Chinese researchers say successful trials of macaw monkeys vaccine

US, WASHINGTON (ORDO NEWS) — Specialists from the Chinese company Sinovac Biotech have stated that the inactivated vaccine they are developing against Covid-19 has been shown to be effective in rhesus monkeys. A drug called PiCoVacc (purified inactivated SARS-CoV-2 virus vaccine candidate) protected animals from the virus without causing noticeable side effects.

The research article is available in the BioRxiv preprint archive.

The authors introduced two different doses of the vaccine (3 mg and 6 mg, respectively) to eight monkeys. Three weeks after the injection, the monkeys were injected with SARS-CoV-2 virus into the lungs by inhalation. After that, none of the experimental primates developed a full-blown coronavirus infection.

The double-dose macaques showed the best response to the vaccine: seven days after viral inhalation, scientists did not find traces of the virus in the throat and lungs of these animals. Some macaques who received 3 milligrams of the vaccine, according to scientists, observed a “glimpse of the infection”, which their body coped with without any difficulty. Moreover, all four monkeys from the control group that were infected with coronavirus without prior immunization developed a severe form of pneumonia, as well as high concentrations of viral RNA in all parts of the body.

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(A) Strength of the immune response in macaques 7, 14, 21, and 29 days after immunization; (B) A titer of neutralizing antibodies in the blood of macaques after vaccination; (C-E) The amount of viral RNA in the pharynx, anus, and lungs of macaques; (F) Results of histopathological studies of animals / © Qin, Gao, Bao et al., 2020.

The results of PiCoVacc research have already caused both approval and criticism from other scientists. “It’s an (inactivated vaccine – Ed.) Old school, but it might work,” says virologist Florian Kramer, who studies Covid-19 prevention and is a co-author of the status report for many vaccines. “What I like most is that many vaccine manufacturers, including in lower-middle-income countries, could make such a vaccine.”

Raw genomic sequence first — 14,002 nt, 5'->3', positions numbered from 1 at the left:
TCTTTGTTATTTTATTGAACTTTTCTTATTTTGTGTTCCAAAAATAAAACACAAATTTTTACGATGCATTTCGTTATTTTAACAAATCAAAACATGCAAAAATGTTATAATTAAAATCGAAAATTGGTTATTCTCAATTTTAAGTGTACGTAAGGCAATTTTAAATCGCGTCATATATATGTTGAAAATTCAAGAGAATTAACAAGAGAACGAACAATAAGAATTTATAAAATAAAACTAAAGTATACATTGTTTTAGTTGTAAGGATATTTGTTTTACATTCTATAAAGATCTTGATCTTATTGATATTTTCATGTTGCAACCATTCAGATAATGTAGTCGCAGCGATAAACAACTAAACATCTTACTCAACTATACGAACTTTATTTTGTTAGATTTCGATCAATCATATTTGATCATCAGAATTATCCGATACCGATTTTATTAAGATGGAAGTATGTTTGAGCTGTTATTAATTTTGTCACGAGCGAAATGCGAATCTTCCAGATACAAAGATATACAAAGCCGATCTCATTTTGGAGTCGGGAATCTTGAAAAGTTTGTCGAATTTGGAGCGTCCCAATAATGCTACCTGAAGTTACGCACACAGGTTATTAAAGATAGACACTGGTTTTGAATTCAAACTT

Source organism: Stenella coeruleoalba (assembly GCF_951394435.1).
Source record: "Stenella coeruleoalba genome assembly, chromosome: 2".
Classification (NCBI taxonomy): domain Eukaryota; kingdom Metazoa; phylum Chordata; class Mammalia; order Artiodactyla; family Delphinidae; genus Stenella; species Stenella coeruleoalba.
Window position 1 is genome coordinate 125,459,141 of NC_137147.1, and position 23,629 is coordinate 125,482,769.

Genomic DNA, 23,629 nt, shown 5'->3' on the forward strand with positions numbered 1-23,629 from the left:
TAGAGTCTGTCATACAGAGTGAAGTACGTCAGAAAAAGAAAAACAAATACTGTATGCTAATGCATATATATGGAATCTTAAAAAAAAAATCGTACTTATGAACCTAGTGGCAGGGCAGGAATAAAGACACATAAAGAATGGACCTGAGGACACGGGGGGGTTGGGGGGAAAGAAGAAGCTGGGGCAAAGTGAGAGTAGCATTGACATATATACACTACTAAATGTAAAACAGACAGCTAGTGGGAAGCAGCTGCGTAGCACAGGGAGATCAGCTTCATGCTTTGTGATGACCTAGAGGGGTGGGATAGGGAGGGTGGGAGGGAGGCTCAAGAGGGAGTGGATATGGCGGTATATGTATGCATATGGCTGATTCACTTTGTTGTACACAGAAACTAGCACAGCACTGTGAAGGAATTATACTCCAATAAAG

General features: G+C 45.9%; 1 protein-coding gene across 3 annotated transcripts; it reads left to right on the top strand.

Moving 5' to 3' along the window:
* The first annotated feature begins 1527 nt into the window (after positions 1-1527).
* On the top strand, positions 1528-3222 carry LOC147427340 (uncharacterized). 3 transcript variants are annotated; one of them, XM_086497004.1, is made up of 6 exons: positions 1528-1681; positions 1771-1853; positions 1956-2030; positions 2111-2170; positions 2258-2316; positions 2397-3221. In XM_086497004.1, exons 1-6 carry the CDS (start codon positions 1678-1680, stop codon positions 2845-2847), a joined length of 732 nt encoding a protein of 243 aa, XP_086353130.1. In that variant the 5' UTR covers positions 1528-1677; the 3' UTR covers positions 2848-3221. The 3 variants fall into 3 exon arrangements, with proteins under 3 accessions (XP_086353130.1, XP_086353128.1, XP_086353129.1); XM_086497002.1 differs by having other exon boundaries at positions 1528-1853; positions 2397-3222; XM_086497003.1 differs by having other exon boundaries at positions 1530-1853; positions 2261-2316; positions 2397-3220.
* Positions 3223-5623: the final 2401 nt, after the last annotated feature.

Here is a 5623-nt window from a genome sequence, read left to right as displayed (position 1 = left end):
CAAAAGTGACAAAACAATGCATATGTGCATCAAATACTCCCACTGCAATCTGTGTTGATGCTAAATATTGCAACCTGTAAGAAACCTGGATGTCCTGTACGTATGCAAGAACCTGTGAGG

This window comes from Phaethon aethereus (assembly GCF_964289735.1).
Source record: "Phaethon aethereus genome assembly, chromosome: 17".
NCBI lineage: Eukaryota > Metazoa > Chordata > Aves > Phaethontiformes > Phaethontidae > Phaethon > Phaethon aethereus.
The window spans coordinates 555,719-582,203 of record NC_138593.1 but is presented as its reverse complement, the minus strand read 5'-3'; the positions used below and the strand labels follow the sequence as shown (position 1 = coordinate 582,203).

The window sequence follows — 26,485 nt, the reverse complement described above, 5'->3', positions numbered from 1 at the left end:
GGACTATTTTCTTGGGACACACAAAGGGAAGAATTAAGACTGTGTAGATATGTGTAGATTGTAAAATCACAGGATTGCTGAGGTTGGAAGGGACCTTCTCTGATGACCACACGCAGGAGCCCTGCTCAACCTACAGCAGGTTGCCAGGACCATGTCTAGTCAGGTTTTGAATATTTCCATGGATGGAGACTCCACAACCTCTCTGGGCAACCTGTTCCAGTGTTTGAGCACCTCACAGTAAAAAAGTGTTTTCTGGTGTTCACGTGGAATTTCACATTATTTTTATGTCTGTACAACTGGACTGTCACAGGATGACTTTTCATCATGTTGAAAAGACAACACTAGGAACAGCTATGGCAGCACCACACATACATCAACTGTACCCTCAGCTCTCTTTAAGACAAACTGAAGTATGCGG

Douglas Reed of the University of Pittsburgh, also testing monkey coronavirus vaccines, said the number of animals was too small to produce statistically significant results. Another important issue is that monkeys usually do not develop the most serious symptoms that SARS-CoV-2 causes in humans.

Sinovac experts in their article admit that their model for studying the anti-coronavirus vaccine is probably not the best, but they note that the infected monkeys from the control group “mimic symptoms similar to Covid-19.” The researchers also found no signs of lung damage in macaques that produced a relatively low level of antibodies, which was previously observed when testing vaccines against coronaviruses related to SARS-CoV-2.

(A) Phylogenetic distribution of coronavirus strains; (B) Kinetics of PiCoVacc in Vero cell line cultures; (C) vaccine preparation schedule; (D) Electrophoregram of vaccine proteins; (E) Micrograph of viral particles / © Qin, Gao, Bao et al., 2020.

Sinovac also examined how mutation of the virus can reduce the effectiveness of the vaccine. For this, scientists mixed antibodies obtained from monkeys, mice, and rats with virus strains isolated from patients with COVID-19 in China, Italy, Switzerland, Spain, and the United Kingdom. Researchers report that antibodies neutralized all varieties of the virus, “widely scattered across the phylogenetic tree.”

The company’s specialists have already begun the first phase of clinical trials. They will be attended by 144 Chinese volunteers who will be given equal proportions of low and high doses, as well as a placebo. Although placebo is not commonly used in this phase of the study, this technique will help identify side effects of PiCoVacc. If everything goes well, the second phase of research will start in May.

According to WHO, at the moment six other vaccines against coronavirus have already been tested in humans, and another 77 are under development. The vast majority of these drugs are created using modern genetic engineering tools, and only four, like PiCoVacc, are based on inactivation technology.

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